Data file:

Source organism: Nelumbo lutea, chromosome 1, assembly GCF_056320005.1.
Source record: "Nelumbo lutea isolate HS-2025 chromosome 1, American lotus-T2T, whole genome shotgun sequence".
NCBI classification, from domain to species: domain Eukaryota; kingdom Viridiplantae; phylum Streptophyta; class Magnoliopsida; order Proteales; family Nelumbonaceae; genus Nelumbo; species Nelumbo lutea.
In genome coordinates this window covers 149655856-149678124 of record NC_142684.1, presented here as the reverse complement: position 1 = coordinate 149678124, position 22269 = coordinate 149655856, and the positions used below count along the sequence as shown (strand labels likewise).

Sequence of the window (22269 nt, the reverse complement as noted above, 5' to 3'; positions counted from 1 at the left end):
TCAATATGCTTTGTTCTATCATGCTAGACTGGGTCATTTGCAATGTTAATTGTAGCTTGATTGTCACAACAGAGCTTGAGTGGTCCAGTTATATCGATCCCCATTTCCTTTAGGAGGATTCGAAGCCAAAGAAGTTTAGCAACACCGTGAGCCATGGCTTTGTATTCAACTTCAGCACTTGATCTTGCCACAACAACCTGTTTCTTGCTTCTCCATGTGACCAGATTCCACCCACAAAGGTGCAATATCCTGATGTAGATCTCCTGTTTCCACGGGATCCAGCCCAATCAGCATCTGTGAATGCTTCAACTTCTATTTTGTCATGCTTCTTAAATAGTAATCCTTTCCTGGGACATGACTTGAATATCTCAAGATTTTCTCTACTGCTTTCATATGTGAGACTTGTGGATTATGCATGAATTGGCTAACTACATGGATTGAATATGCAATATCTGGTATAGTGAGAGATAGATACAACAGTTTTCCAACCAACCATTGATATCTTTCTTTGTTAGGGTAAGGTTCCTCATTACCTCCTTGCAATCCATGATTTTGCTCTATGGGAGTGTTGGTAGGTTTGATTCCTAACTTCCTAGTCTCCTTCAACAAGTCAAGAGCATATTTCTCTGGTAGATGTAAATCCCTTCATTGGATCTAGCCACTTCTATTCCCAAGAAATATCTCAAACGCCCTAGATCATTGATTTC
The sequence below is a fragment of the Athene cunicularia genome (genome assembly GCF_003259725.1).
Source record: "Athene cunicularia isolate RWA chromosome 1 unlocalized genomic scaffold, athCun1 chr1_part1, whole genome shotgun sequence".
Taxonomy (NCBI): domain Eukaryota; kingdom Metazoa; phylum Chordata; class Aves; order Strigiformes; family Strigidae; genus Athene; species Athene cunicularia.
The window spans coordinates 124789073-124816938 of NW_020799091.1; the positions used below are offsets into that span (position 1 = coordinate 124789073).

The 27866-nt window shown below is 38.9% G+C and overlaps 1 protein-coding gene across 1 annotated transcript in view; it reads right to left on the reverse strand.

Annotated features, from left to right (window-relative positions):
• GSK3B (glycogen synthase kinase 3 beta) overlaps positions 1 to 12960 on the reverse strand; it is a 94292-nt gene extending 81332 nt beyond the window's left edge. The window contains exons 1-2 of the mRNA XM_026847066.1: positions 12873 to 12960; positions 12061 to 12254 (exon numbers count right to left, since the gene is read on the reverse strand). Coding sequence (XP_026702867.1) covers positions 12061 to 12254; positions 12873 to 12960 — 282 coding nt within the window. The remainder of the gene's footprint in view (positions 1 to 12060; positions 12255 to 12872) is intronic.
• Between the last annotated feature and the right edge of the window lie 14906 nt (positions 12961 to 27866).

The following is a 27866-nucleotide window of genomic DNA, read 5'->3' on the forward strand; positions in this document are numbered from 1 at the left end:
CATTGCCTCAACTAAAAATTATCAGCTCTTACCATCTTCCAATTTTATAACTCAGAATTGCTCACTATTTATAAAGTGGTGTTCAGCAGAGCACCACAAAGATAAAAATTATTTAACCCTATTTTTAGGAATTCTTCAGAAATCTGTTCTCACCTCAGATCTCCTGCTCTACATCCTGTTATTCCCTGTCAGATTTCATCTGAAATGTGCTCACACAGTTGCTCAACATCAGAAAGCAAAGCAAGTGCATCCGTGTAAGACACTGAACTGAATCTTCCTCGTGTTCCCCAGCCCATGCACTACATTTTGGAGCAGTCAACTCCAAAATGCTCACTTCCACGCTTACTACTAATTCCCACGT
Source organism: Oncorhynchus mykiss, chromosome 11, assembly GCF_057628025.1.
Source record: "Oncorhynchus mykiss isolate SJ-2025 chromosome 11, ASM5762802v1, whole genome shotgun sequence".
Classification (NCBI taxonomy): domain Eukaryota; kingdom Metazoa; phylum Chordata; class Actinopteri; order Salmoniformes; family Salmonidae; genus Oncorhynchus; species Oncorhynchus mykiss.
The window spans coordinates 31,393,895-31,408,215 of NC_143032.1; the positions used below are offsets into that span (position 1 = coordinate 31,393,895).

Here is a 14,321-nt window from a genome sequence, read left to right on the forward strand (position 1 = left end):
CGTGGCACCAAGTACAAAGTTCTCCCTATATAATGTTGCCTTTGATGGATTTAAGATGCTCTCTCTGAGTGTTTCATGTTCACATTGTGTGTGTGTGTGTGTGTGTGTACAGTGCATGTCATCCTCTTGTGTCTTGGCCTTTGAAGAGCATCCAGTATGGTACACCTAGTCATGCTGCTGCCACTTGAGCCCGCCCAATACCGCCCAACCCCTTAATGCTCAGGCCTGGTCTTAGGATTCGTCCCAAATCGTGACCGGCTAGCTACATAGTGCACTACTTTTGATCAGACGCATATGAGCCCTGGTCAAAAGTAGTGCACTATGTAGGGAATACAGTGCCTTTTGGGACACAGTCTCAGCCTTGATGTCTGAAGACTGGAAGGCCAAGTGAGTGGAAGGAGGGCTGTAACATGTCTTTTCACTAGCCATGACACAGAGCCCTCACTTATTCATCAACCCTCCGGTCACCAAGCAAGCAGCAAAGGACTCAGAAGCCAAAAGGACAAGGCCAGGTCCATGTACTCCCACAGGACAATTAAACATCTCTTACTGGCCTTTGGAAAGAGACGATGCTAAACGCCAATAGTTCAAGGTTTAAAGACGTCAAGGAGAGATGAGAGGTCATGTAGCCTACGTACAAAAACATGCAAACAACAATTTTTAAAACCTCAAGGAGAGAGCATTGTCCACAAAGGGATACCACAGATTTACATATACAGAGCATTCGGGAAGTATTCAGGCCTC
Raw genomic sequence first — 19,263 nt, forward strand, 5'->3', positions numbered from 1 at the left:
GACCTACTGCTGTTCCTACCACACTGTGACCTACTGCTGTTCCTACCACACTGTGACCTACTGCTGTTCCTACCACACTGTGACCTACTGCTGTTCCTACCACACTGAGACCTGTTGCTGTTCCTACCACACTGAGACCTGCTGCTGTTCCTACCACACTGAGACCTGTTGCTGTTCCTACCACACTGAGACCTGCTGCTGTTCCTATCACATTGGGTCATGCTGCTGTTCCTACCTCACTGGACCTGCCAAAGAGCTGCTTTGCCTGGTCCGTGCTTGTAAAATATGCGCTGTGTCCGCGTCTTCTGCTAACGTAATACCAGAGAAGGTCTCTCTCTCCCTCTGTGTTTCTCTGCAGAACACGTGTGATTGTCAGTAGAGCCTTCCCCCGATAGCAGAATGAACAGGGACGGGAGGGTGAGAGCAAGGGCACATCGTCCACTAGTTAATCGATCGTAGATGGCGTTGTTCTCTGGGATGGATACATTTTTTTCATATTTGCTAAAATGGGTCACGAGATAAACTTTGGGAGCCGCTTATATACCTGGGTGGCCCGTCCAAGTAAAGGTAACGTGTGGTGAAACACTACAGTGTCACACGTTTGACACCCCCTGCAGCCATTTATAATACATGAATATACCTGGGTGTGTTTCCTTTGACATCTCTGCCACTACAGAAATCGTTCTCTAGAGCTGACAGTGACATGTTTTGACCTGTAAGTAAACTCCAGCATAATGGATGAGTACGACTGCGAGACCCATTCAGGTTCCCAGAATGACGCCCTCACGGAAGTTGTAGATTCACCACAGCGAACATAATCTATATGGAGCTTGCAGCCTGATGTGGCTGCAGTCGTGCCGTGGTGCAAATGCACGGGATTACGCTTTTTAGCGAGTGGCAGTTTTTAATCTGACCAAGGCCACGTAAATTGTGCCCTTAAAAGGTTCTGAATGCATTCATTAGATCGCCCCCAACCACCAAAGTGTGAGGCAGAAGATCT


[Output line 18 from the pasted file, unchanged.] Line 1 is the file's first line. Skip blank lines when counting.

Source record: "Oncorhynchus mykiss isolate SJ-2025 chromosome 11, ASM5762802v1, whole genome shotgun sequence".